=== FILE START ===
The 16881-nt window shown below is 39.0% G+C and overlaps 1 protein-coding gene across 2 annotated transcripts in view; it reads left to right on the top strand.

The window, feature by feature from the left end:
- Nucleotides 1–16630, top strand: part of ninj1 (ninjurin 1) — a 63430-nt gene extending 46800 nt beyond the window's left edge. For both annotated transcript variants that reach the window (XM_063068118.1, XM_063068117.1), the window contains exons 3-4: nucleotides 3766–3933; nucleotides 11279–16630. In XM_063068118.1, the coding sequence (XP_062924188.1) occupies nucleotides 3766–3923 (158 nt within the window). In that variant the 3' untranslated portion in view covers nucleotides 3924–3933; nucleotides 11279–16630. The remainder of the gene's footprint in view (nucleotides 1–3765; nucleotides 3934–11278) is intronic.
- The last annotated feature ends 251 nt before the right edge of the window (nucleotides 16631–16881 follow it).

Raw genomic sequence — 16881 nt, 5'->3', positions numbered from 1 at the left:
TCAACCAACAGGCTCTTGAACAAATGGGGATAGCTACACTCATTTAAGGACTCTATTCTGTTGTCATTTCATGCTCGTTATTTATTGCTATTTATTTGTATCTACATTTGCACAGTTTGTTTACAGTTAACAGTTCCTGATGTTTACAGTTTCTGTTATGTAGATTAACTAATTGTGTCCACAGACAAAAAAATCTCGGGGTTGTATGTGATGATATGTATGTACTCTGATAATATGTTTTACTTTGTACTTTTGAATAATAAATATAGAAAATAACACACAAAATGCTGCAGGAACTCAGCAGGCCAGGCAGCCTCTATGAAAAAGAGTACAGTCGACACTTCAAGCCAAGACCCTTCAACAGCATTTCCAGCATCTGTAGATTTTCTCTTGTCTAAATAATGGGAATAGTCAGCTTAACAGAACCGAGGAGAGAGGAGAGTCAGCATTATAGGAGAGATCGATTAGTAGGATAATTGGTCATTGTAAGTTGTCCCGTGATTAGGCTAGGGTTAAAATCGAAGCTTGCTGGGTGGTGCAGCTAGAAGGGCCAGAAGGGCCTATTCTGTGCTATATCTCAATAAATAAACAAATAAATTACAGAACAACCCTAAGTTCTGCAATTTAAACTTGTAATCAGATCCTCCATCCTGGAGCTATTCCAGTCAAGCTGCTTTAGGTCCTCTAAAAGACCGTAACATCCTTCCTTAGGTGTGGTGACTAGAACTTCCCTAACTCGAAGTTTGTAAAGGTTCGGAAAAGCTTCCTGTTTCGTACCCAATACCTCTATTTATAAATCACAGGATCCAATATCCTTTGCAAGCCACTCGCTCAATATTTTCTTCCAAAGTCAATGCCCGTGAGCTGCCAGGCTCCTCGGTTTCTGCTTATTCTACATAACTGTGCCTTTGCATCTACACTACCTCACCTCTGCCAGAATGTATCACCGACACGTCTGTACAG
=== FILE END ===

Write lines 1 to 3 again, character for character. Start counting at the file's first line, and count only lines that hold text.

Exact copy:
The 16881-nt window shown below is 39.0% G+C and overlaps 1 protein-coding gene across 2 annotated transcripts in view; it reads left to right on the top strand.

The window, feature by feature from the left end:
- Nucleotides 1–16630, top strand: part of ninj1 (ninjurin 1) — a 63430-nt gene extending 46800 nt beyond the window's left edge. For both annotated transcript variants that reach the window (XM_063068118.1, XM_063068117.1), the window contains exons 3-4: nucleotides 3766–3933; nucleotides 11279–16630. In XM_063068118.1, the coding sequence (XP_062924188.1) occupies nucleotides 3766–3923 (158 nt within the window). In that variant the 3' untranslated portion in view covers nucleotides 3924–3933; nucleotides 11279–16630. The remainder of the gene's footprint in view (nucleotides 1–3765; nucleotides 3934–11278) is intronic.